This is very serious, as you know, and you certainly need continued, intensive medical assistance, as you are following. It also makes sense to be reaching out to other directions to see what could possibly be missed.
Has she had any fevers? Dou you have a current hemoglobin level?
I have another chief question. The standard meaning of exclusive breastfeeding is no formula or solid foods of any kind. Some use the term just to mean no formula, while they are providing solid foods. My question is, when did solid foods and/or formula begin, what kinds, and how much. If they truly began after 12 months, then there is a greater possibility that she’s reacting severely to certain foods. You are already avoiding some key allergens, but I’m concerned about gluten, specifically, and very likely, other foods. Rather than just adding gluten to your list of foods to avoid, you truly need to eliminate all possible allergens, now.
Medically, even though there is clearly regular blood loss through the stools, your child should still be evaluated for bone marrow disorders. It’s most likely this has been done, as it’s mostly a matter of simple, specific blood tests. Lead levels should be tested as well. I am absolutely no medical doctor or GI specialist but, unless another answer is found quickly, you absolutely need to see the rest of your baby’s intestinal tract. There are lots of options; barium studies, a little camera in a capsule that is swallowed, CT scans, and MRIs. Again, I don’t know what can and can’t be done at her age, but if her doctors are not going there, you need to find someone else who will, or who will provide strongly convincing reasons not to.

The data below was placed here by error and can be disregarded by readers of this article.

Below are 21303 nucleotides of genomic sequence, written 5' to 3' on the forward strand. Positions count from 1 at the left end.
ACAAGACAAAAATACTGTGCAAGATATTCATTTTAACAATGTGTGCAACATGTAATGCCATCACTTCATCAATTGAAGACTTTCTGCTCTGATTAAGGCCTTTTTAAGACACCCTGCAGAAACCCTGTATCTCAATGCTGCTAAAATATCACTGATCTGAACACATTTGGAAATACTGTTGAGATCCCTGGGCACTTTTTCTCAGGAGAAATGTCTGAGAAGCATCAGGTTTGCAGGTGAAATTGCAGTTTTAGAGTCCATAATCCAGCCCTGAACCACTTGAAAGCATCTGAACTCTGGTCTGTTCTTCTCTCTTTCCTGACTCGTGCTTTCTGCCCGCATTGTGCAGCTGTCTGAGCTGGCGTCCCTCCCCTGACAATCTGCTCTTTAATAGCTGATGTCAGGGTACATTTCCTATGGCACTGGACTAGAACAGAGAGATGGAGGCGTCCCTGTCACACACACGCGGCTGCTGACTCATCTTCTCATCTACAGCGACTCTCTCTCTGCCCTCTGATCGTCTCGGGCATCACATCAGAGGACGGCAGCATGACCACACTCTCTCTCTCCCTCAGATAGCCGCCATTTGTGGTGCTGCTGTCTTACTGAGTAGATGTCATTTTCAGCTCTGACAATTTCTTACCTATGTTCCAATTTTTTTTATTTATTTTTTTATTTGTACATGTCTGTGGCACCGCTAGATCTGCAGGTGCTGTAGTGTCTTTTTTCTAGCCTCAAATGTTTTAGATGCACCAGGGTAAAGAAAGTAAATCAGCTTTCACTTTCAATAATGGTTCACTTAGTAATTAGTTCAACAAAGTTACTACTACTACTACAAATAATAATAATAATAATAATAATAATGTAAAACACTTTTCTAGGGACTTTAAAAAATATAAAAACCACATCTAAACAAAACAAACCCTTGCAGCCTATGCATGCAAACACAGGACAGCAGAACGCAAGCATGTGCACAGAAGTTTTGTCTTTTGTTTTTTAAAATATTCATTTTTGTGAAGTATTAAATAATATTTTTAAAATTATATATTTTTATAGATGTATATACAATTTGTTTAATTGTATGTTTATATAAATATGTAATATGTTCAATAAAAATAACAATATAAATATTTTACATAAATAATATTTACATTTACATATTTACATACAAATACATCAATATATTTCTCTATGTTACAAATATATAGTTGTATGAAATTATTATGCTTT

Because there have been such positive food allergen tests, I would certainly want to find out whether this is all food related, but I wouldn’t want to wait too long to look at the rest of the GI tract. Since your doctors seem comfortable in waiting, then it’s your decision whether you want to give diet a try for a little while or pursue other medical tests quickly. Since these tests seem to take so long to get rolling, I might personally work soon on pushing for more GI diagnostics, while immediately eliminating all potential allergens, and then finding a yardstick to measure dietary success before actually doing more invasive tests (while I do not consider MRI to be invasive).
Allergist visits are good and fine, but you must understand that negative IgE or other tests do NOT mean there is no other allergy or intolerance to other foods going on. Even negative wheat or specific celiac disease tests do not mean a child is not reacting to gluten – a common cause for anemia. There are many factions to the immune system that are known to be involved in abnormal food responses, including IgG, IgM, and IgA antibody actions, T cells and other lymphocytes, and much more. Blood and scratch tests can give some helpful hints, but only food avoidance tests can provide true diagnoses.
At your child’s severity, I would go for a total elimination diet. If you are still nursing at all, you will need to avoid allergens yourself, but your milk could be an absolute lifeline for her recovery from whatever is going on here. Let me know about this point and then we will talk more about it.